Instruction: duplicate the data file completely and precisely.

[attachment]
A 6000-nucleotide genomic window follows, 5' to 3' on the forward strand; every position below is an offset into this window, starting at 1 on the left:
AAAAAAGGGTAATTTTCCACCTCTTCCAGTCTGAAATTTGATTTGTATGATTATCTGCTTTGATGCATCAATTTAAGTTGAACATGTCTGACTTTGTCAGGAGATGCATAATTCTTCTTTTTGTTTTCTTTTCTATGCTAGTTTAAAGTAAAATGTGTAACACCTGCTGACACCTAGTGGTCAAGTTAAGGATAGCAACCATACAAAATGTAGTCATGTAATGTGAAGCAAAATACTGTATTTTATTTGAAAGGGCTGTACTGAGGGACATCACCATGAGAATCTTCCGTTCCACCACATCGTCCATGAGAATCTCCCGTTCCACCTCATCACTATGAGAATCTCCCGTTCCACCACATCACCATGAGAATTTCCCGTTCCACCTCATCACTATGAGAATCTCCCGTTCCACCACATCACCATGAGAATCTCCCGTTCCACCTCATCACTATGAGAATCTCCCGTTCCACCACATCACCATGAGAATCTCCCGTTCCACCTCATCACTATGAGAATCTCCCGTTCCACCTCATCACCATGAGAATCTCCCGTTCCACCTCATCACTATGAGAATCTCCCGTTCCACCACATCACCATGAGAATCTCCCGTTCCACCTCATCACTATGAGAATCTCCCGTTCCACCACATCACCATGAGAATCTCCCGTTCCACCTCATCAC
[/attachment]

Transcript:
A 6000-nucleotide genomic window follows, 5' to 3' on the forward strand; every position below is an offset into this window, starting at 1 on the left:
AAAAAAGGGTAATTTTCCACCTCTTCCAGTCTGAAATTTGATTTGTATGATTATCTGCTTTGATGCATCAATTTAAGTTGAACATGTCTGACTTTGTCAGGAGATGCATAATTCTTCTTTTTGTTTTCTTTTCTATGCTAGTTTAAAGTAAAATGTGTAACACCTGCTGACACCTAGTGGTCAAGTTAAGGATAGCAACCATACAAAATGTAGTCATGTAATGTGAAGCAAAATACTGTATTTTATTTGAAAGGGCTGTACTGAGGGACATCACCATGAGAATCTTCCGTTCCACCACATCGTCCATGAGAATCTCCCGTTCCACCTCATCACTATGAGAATCTCCCGTTCCACCACATCACCATGAGAATTTCCCGTTCCACCTCATCACTATGAGAATCTCCCGTTCCACCACATCACCATGAGAATCTCCCGTTCCACCTCATCACTATGAGAATCTCCCGTTCCACCACATCACCATGAGAATCTCCCGTTCCACCTCATCACTATGAGAATCTCCCGTTCCACCTCATCACCATGAGAATCTCCCGTTCCACCTCATCACTATGAGAATCTCCCGTTCCACCACATCACCATGAGAATCTCCCGTTCCACCTCATCACTATGAGAATCTCCCGTTCCACCACATCACCATGAGAATCTCCCGTTCCACCTCATCAC